Betty Mae can be seen still seated in the background; she appears concerned. Curtis is talking to someone else.
ANGLE ON BANDSTAND
Johnson shifts uncomfortably, but he accedes to the crowd's demand.
JOHNSON: All right, I stay... long's I kin...
He looks over at Betty Mae and Curtis, and watching them seems to decide what to play next--his touching and beautiful "Love in Vain":
I followed her to the station, with her suitcase in my hand (repeat)
Well, it's hard to tell, it's hard to tell, when all your love's in vain, all my love's in vain...
When the train lef' the station, she had two lights on behind (repeat)
Well, the blue light was my blues, and the red light was my mind...
CLOSE ON BETTY MAE
Her reaction to this despairing love song.
CLOSE ON JOHNSON
Looking sicker and sicker as he struggles to get through this number. But he finally keels over, actually fainting.
He falls off the stool, knocking the bottle over, his guitar crashing down among the dancers. Consternation and concern from them.
ANGLE ON THE TABLE
Betty Mae leaps up, but Curtis grabs her arm and holds her back. Then he slowly gets up himself. He walks toward Johnson holding Betty Mae behind him and shouldering other people aside.
CURTIS: It's all right, folks. Prob'ly jus' too much to drink. I warned him 'bout that... Some o' y'all with a car tote him in to Greenwood. Pete? Thomas?
Johnson is half-conscious, writhing on the floor. The two large men Curtis designated lift Robert to his feet. Curtis lets go of his wife, gesturing to the other onlookers.
CURTIS: Cool down now! The boy be fine. Bar's still open, an' we get somebody up to play right quick.
The men half-walk, half-carry Johnson forward. He is more alert now, and as Curtis turns away, their eyes meet.
CLOSE ON CURTIS
Sweat streaming down his face; his look is stony and slightly triumphant.
CLOSE ON JOHNSON
Pain twisting his features, he yet gives Curtis a searching look, then a slight nod and the ghost of a half-smile.
ANGLE ON THE GROUP--HAND-HELD
Now stomach cramps double Robert over, and the men half-carry him towards the door out. Betty Mae sounds a wordless moan and tries to move past Curtis, but he holds her back again; then both of them slowly follow along after the three men, walking out of the building.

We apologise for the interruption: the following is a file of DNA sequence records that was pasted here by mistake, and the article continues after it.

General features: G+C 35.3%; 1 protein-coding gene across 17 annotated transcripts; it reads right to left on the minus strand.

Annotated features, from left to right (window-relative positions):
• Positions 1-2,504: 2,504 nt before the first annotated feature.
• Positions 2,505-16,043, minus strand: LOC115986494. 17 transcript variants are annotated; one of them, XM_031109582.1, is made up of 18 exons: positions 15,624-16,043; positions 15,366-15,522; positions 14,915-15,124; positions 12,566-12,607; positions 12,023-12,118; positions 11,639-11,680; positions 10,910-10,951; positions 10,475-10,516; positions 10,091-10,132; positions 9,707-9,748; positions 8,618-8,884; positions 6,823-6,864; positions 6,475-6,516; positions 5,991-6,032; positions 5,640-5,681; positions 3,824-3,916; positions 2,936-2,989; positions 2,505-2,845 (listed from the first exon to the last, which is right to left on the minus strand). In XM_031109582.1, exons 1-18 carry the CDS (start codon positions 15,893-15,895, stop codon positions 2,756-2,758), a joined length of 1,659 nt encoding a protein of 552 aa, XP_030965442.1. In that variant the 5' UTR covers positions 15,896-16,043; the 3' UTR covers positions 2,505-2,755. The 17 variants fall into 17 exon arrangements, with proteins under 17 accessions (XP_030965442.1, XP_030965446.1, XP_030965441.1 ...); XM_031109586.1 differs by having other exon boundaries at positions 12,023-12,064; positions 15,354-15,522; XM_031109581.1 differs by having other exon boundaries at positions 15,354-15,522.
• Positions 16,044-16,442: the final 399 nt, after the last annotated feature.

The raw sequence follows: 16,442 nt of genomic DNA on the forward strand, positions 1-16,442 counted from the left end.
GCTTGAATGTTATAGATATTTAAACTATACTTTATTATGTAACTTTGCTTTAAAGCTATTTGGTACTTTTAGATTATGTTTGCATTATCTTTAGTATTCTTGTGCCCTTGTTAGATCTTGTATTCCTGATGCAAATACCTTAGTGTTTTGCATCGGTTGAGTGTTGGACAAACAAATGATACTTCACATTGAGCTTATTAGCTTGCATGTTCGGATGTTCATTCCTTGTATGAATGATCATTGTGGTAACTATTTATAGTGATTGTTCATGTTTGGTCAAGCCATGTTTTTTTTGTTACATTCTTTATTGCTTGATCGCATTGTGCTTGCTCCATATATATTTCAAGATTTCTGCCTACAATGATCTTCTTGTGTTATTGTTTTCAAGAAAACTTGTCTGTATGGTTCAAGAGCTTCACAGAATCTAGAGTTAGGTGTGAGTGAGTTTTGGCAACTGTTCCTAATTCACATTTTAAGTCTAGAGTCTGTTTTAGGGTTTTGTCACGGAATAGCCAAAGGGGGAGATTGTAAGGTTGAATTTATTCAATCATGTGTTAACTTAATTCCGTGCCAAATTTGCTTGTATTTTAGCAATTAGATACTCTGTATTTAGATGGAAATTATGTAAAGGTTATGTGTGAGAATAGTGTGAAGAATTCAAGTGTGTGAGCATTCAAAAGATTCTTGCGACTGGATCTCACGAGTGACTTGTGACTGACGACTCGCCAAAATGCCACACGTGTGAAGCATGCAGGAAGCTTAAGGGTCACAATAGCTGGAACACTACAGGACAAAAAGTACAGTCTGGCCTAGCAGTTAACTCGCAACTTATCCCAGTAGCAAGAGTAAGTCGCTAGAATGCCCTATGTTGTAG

Many people watch from the doorway of Ralph's Roadhouse as Johnson and the men move across the half-lit spaces outside. Curtis halts Betty Mae once more. Suddenly the most excruciating pains yet clutch at Johnson's insides; and like a puppet yanked aside, his reacting muscles tear him from the supporting arms and throw him onto the ground.
JOHNSON (groaning): Maee...
BETTY MAE (screaming back): Robert!
She tears herself free from Curtis and runs across to Johnson.
LOW ANGLE SEEING MOSTLY DARKNESS
In low light, writhing in pain, Johnson is on his hands and knees; his head hangs down and his silhouette against the night seems some mockery of a four-legged animal. Betty Mae drops to her knees and tries to wrap her arms around him.
BETTY MAE: Oh Robert...
But Johnson has passed beyond awareness now. He moves free of her arms, crawling away from her, away from the light from the roadhouse. Betty Mae spins around, looking for Curtis.
ANGLE ON THE ROADHOUSE
Curtis is alone in the foreground, the watching people beyond him; even Curtis looks horrified now. Betty Mae runs to confront him, striking him about the head and chest with her flailing arms. He makes no move to stop her.
BETTY MAE: You did this! You! I wasn't gone with him! I wasn't!
ANGLE ON JOHNSON
Johnson's hands-and-knees shape moves terrifyingly in the darkness, moaning and groaning its guts out. The soundtrack picks up the highest moan and echoes it electronically, building on it, creating a whole cacophony of animal-like howls. Then the film and sound fade to black and silence.
CLOSE ON HEADSTONE--ZOOM OUT
A new wooden marker reads "ROBERT JOHNSON (1911-1938)." Hands drop a bouquet of wildflowers, as the zoom out reveals the donor, Betty Mae. Robert's grave lies in a small country graveyard. (Music plays throughout this Epilog, a reprise of Johnson's "Me and the Devil," the ending portion that says, "... bury my body down by the highway side... so my ol' evil spirit can get a Greyhoun' bus an' ride.")
Betty Mae turns away and walks across the graveyard to the low wooden fence; a suitcase awaits her outside it. She climbs over the rickety barrier and stops beside her suitcase at the edge of the highway. She is silent and dry-eyed.
Sounds of a large moving vehicle on the road; she looks up.
ANGLE ON THE HIGHWAY
A Thirties-era Greyhound bus approaches; the destination sign above the windshield reads "CHICAGO." Betty Mae flags it down, and the bus stops.
ANGLE ON THE BUS--PAN
Betty Mae boards, and the bus accelerates. Camera follows its departure, holding particularly on the greyhound emblem. Soon that symbol escapes, and the bus recedes up the highway, growing smaller and smaller in the Mississippi farmlands distance. Super roll CREDITS... and END.